First Words

The interesting life

There is value in experiencing a wide range of emotions each day. 

Iwant to lead a happy life, which isn’t a particularly novel aspiration. To experience some pleasure and joy in a daily way strikes me as a reasonable hope, even in seasons when life can turn brittle and hard. I don’t mean feel-good experiences that bring gratification at others’ expense, but rather a happy state of mind that derives from some of life’s wonderful pleasures.

I also want to live a life of deep meaning in which there’s a moral center: one where virtue is prized, depth of character matters, and purpose comes through serving others. In its best moments, this life of meaning gets organized less around self-centered desires and more around generous commitments that help other lives flourish.

Both of these models for life are good and full of well-being. And although they may be loosely connected with Aristotle’s concepts of hedonia and eudaimonia, my inspiration for enjoying them stems from faith and a life in Christ. I can’t imagine how much more selfish and depressing my instincts would be if I wasn’t attached to a faith community. Belonging to a congregation pushes me beyond my own interests and idolatries enough to practice living in these kinds of ways alongside other people.

Yet I’ve long believed there’s something more, something beyond a life of mere pleasure or a life dedicated to meaning and purpose. What about being an interesting person? This is something I look for in myself and want for other people. Interestingness can’t be measured by some index of happiness or meaning, yet it makes for a really good life.

Take, for example, the expression of human emotion. The words of onetime NCAA coach Jim Valvano struck a chord with me early in my ministry, words spoken as he accepted the Arthur Ashe Courage Award for his struggle with terminal cancer:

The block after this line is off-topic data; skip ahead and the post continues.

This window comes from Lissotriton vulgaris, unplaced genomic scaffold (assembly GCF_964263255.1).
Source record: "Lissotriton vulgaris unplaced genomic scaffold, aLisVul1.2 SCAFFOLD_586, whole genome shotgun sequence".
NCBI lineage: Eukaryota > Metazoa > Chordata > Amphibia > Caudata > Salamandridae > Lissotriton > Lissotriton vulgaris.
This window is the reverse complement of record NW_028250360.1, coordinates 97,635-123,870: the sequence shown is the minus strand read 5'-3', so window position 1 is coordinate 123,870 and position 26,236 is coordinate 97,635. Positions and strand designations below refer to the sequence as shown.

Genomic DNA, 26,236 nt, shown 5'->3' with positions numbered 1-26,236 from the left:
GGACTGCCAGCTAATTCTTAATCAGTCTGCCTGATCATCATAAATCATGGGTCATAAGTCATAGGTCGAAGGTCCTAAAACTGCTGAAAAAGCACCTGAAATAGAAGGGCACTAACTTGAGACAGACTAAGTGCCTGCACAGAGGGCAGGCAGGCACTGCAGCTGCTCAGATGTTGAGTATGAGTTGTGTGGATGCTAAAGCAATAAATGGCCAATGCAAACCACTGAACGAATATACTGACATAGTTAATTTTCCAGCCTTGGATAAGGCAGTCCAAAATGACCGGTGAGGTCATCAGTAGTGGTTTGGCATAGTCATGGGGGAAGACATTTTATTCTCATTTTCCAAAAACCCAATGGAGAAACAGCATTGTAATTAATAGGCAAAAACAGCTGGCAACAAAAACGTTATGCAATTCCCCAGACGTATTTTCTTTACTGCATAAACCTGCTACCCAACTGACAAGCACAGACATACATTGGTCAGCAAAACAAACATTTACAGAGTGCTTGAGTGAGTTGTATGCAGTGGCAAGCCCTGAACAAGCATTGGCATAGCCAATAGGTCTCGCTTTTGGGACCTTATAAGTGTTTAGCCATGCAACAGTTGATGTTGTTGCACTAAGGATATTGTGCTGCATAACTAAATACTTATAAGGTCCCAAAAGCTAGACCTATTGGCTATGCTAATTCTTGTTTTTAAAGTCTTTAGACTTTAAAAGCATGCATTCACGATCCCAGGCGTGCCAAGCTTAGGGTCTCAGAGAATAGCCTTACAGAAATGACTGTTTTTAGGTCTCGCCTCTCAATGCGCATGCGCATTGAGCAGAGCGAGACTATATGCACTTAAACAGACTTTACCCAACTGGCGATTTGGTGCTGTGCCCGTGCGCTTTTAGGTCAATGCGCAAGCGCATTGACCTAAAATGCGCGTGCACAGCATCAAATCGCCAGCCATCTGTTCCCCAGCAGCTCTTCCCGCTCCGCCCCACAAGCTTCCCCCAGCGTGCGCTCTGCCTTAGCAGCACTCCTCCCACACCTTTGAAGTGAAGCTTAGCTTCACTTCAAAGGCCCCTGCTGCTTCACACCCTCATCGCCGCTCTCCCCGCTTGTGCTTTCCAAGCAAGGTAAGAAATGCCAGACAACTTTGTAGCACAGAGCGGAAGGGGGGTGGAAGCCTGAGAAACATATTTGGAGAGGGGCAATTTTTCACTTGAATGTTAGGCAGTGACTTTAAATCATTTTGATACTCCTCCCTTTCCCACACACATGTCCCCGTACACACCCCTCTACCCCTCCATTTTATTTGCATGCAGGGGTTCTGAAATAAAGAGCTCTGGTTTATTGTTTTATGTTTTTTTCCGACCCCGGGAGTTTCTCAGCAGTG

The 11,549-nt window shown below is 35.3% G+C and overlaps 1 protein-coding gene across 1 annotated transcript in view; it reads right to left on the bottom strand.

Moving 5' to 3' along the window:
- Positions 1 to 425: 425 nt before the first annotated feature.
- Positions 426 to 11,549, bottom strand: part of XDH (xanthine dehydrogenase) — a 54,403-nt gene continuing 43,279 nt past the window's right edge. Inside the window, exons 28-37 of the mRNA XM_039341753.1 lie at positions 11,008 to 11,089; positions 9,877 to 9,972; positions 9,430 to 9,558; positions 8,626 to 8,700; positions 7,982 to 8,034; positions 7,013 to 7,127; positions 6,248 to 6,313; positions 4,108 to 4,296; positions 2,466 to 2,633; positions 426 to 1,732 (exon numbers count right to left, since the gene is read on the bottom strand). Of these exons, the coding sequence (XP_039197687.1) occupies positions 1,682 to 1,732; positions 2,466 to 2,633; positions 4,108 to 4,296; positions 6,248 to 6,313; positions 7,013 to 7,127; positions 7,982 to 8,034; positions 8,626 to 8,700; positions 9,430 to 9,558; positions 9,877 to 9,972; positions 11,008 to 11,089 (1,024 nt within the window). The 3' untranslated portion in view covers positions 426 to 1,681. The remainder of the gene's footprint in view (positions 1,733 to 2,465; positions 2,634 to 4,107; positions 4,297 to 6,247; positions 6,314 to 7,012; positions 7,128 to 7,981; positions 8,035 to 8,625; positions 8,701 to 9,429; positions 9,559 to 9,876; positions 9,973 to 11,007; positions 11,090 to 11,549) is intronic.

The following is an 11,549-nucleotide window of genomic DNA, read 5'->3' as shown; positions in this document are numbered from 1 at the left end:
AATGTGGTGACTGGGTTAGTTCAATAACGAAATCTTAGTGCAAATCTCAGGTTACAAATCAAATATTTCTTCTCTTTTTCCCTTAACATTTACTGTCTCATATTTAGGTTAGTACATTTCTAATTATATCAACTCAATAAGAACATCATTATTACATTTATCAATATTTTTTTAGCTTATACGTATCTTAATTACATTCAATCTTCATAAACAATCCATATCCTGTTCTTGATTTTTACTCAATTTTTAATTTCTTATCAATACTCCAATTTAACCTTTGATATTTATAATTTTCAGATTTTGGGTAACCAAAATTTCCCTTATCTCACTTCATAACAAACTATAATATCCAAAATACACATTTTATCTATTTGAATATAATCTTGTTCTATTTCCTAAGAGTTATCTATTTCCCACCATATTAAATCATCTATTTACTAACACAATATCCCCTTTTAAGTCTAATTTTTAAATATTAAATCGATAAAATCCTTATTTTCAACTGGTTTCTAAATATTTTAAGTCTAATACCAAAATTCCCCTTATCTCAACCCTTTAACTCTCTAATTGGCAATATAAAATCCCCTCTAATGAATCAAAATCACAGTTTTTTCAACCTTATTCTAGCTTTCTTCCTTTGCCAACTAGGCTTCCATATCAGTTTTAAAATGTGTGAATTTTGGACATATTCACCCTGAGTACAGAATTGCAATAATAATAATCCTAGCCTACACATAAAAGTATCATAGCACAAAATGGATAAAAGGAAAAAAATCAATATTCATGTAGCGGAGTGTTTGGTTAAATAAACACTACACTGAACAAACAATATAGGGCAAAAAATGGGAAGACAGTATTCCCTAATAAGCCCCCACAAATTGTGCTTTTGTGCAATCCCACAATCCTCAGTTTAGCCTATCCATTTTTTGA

There are three things we all should do every day. . . . Number one is laugh. You should laugh every day. Number two is think. You should spend some time in thought. And number three is, you should have your emotions moved to tears. . . . If you laugh, you think, and you cry, that’s a full day. That’s a heck of a day. You do that seven days a week, you’re going to have something special.

Upon first hearing Valvano’s words, I determined then and there that I wanted to try to experience the widest range of emotions I could every day. Like the preschool room poster of 30 facial expressions each labeled with a one-word emotion, I wanted my life to be internally and externally expressive. To this day, as I mentor young pastors or counsel individuals, I often encourage them to cultivate the widest range of emotions they possibly can in a given day. To feel nervous, excited, or surprised; to be aware of indifference, hopelessness, or rage; to recognize one is capable of resentment, guilt, or despair—these sorts of emotions contribute to a life that can be really good.

It turns out there’s some validation for my desire to elevate interestingness as a valuable way of living. Philosopher Lorraine Besser of Middlebury College and psychologist Shigehiro Oishi of the University of Chicago have done work on what they call a “psychologically rich” life. Studying different cultures, they’ve concluded that people who encounter a wide range of emotions through interesting and often unplanned adventures can enjoy a really good life that’s conceptually and empirically distinct from one that may be full of pleasure, achievement, or purpose. Even unpleasant experiences, they reason, can be psychologically rich. I wouldn’t want this life without the other two good lives complementing my days. But without it, life would surely be more tedious and boring. 

Peter W. Marty

Peter W. Marty is editor/publisher of the Century and senior pastor of St. Paul Lutheran Church in Davenport, Iowa. Email Peter

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